Why are exit interviews important? Especially if you are experiencing high turnover on your supply chain team, you need to know why your employees are leaving. Asking the right questions can educate you on the strengths and weaknesses of both your management and your supply chain organization. How can you get the most out of your exit interview strategy?
Conduct the Interview at the Right Time
Most managers think they should hold exit interviews after someone resigns but before that person leaves. Actually, this is not a good time. The focus is probably on finding a replacement and figuring out a transition strategy, leaving little time and energy for exit interviews. It’s actually better to speak to former employees at least a few weeks after they’ve left, or even months, which will give them time to gain perspective and hopefully get over any resentment or anger they might have. They’ll be better able to offer constructive criticism. Schedule the appointment before they walk out the door, for sometime in the future. They’ll respect and appreciate that you asked!
Have A Neutral Third Party Conduct The Interview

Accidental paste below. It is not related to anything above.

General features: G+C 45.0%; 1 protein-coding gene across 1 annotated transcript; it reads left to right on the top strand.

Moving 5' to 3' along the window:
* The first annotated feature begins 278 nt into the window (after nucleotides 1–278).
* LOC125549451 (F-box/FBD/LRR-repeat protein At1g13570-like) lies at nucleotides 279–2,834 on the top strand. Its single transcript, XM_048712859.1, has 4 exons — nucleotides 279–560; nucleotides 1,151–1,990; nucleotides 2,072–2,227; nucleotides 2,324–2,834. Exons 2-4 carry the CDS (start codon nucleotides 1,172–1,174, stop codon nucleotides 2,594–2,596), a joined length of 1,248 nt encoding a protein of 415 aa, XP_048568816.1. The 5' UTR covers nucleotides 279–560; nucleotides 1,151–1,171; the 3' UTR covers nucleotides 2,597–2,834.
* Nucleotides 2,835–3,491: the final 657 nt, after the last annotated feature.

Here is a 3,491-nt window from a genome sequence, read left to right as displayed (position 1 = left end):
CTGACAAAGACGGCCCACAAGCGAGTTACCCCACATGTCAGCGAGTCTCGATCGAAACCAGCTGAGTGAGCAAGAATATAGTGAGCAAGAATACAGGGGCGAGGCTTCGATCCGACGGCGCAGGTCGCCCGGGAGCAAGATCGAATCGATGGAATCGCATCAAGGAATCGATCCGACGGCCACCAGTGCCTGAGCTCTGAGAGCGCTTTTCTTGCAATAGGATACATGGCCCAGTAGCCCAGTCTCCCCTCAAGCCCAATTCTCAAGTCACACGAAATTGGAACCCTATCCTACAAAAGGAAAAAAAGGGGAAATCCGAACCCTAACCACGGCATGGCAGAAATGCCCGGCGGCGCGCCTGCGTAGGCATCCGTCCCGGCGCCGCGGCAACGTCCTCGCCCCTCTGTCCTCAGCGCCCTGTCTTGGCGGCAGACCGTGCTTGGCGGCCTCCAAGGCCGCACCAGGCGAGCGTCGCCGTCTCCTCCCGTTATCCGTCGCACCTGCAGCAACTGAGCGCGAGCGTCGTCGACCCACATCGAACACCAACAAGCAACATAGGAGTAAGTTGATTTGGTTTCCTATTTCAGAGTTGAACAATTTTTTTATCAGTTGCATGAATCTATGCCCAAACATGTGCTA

Convincing supply chain employees to open up and be totally honest about any problems they may have had with your company can be difficult. It’ll be almost impossible if the person conducting the interview is the former employee’s supervisor and the supervisor was the problem! Former employees are also reluctant to open up to someone from HR, because they don’t want to burn any bridges. The best way to get open, honest and unfiltered feedback is by hiring a neutral third party and assuring the interviewee that anything he or she says will be confidential.
Ask Questions From All Angles
Here is a list of questions you can ask during exit interviews that will hopefully generate helpful feedback:
- What is your lasting impression of working for this company/on this team?
- What did you like about working here?
- What could they have done better?
- What was your primary reason for leaving?
- What would it have taken for you to stay?
- What does your new job offer that this one didn’t?
- Do you feel you received enough training and development to do your job effectively?
- Did you feel you received sufficient performance feedback?
- Did any policies, procedures or people make your job more difficult?
- Is there anything else you feel the company/management ought to know?
Decide What to Do With the Information
After conducting exit interviews, it’s important to go through the results and determine what you can change and what you can’t. Hopefully you can implement some improvements. Even if you can’t, pass along the information you learned to the appropriate people within the supply chain organization. Remember, the purpose of these interviews is to discover the catalyst that spurred your former employees to look for new opportunities in the first place.
To improve your supply chain workplace and increase engagement, a carefully planned exit interview process should yield good results.